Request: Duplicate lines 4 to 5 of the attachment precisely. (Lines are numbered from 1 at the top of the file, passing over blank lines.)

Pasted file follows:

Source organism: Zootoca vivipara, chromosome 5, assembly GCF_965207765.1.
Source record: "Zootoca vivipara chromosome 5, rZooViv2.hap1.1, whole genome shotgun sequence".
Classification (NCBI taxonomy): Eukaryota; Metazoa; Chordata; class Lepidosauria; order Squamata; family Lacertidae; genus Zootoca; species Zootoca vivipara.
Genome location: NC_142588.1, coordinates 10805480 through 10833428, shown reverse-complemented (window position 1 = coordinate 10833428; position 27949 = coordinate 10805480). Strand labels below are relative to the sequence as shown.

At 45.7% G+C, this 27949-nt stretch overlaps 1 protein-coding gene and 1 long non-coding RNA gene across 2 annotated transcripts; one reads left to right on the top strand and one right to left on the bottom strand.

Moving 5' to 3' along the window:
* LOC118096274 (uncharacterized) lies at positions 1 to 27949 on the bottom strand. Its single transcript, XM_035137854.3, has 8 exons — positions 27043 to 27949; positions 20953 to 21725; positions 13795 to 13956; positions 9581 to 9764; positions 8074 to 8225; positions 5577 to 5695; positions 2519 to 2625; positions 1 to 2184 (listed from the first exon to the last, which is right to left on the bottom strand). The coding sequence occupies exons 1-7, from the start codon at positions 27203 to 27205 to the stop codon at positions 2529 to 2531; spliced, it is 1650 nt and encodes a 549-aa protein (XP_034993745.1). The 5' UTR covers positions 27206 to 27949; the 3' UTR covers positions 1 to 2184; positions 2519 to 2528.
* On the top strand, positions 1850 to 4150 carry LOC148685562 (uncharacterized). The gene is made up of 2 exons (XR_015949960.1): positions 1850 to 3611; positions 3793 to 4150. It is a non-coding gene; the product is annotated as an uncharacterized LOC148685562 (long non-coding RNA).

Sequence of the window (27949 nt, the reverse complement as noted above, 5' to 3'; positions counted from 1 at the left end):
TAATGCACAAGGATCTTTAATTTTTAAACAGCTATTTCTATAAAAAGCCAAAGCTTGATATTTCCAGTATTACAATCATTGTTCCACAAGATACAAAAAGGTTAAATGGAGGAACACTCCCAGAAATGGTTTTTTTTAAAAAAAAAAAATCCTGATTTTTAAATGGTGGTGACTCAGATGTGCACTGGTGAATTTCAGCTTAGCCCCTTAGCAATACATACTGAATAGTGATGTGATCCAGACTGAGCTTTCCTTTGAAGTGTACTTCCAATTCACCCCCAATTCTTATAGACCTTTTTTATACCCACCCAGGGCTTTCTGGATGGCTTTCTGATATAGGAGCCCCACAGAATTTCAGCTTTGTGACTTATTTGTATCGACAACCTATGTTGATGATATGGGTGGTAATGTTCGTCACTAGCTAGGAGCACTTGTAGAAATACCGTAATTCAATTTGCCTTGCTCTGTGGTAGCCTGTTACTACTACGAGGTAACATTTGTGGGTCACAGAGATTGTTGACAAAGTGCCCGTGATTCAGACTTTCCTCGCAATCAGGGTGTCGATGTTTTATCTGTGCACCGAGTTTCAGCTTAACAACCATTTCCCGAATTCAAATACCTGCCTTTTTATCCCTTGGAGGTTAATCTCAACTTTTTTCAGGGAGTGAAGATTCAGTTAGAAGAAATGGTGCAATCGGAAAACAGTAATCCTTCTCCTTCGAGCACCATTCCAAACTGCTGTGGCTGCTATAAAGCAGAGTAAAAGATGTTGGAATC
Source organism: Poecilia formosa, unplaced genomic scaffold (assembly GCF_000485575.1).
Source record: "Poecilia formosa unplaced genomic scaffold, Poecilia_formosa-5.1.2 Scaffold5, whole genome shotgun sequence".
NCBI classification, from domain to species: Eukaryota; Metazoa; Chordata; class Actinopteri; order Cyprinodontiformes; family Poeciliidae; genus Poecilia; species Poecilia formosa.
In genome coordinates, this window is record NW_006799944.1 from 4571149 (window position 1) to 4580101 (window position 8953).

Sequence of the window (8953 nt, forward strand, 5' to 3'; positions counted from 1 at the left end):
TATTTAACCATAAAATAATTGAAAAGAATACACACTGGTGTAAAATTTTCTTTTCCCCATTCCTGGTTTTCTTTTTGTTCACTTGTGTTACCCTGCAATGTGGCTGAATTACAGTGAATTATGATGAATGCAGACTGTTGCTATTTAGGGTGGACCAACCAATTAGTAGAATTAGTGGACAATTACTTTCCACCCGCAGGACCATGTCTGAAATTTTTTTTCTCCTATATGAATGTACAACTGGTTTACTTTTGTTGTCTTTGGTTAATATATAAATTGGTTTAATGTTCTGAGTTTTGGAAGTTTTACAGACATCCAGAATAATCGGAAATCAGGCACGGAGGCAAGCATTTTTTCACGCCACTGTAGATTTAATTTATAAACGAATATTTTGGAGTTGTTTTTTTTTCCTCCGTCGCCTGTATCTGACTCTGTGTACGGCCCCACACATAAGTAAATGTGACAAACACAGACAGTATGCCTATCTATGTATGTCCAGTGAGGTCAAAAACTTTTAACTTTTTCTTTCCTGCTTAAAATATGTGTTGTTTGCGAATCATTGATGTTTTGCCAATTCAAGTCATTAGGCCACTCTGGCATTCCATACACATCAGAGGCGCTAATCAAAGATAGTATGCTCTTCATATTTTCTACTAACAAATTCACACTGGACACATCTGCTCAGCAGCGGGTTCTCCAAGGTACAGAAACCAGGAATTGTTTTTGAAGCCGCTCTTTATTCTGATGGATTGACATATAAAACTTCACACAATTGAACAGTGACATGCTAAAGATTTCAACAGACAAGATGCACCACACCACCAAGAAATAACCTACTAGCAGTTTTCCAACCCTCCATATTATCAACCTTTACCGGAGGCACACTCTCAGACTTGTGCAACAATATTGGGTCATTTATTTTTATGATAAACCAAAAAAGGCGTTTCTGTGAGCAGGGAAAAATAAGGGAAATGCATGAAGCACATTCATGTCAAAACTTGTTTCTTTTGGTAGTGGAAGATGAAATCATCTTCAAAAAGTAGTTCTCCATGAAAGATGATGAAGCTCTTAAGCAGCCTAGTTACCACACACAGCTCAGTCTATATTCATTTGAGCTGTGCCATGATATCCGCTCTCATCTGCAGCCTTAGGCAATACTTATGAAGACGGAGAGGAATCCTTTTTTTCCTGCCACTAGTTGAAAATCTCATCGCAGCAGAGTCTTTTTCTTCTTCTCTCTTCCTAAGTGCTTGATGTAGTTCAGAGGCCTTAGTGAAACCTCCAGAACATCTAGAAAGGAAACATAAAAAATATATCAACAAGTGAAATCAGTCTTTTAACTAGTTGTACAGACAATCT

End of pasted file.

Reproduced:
Genome location: NC_142588.1, coordinates 10805480 through 10833428, shown reverse-complemented (window position 1 = coordinate 10833428; position 27949 = coordinate 10805480). Strand labels below are relative to the sequence as shown.

At 45.7% G+C, this 27949-nt stretch overlaps 1 protein-coding gene and 1 long non-coding RNA gene across 2 annotated transcripts; one reads left to right on the top strand and one right to left on the bottom strand.